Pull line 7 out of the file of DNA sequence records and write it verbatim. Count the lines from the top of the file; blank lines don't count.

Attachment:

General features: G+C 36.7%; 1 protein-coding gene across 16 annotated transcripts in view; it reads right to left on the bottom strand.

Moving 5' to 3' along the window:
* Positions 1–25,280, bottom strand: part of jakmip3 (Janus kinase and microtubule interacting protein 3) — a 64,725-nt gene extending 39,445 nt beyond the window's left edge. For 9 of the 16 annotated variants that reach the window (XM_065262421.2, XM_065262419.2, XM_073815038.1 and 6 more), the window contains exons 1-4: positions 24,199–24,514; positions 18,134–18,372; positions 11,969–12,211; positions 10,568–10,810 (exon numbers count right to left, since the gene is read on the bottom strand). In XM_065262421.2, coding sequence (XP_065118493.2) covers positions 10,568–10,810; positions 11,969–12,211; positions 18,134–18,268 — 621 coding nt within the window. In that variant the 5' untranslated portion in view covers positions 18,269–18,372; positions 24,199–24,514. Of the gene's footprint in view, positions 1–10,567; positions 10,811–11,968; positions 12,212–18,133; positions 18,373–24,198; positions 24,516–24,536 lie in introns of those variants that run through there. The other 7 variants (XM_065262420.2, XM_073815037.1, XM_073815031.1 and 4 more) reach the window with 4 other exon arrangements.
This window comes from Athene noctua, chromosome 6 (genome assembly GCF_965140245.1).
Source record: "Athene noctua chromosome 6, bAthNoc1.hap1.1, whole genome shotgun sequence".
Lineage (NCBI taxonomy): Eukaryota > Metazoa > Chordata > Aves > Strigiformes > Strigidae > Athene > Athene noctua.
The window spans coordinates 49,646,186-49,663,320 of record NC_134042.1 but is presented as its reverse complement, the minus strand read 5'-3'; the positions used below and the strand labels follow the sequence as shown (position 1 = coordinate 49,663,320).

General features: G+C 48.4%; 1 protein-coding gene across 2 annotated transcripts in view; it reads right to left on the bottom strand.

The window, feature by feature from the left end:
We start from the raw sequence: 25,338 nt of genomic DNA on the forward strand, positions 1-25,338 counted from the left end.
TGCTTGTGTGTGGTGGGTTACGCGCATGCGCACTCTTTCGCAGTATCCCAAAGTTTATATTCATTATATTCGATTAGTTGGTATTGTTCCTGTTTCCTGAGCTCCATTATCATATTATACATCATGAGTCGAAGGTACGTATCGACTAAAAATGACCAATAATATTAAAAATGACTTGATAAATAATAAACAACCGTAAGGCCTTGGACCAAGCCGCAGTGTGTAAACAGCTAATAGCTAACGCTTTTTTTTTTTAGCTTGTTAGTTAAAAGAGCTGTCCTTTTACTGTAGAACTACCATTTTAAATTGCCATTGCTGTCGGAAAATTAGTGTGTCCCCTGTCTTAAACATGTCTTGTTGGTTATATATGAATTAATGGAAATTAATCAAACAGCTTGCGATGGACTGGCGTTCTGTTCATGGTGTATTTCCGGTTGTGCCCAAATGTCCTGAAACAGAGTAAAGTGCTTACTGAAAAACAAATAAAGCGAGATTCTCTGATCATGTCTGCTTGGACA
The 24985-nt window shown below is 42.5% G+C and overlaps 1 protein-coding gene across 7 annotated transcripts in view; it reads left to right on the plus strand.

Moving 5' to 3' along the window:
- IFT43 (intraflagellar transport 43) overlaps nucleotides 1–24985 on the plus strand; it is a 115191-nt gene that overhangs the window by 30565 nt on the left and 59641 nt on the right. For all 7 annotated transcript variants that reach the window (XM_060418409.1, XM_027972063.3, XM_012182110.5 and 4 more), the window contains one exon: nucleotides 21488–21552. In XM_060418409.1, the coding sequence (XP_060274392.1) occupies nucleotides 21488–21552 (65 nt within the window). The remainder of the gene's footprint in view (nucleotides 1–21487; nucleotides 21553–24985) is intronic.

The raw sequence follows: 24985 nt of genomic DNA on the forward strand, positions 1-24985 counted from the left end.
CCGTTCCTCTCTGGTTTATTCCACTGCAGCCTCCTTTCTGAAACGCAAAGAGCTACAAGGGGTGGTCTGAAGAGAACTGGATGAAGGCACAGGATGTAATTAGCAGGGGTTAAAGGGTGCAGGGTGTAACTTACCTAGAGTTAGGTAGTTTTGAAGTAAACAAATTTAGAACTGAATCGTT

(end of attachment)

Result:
The window spans coordinates 49,646,186-49,663,320 of record NC_134042.1 but is presented as its reverse complement, the minus strand read 5'-3'; the positions used below and the strand labels follow the sequence as shown (position 1 = coordinate 49,663,320).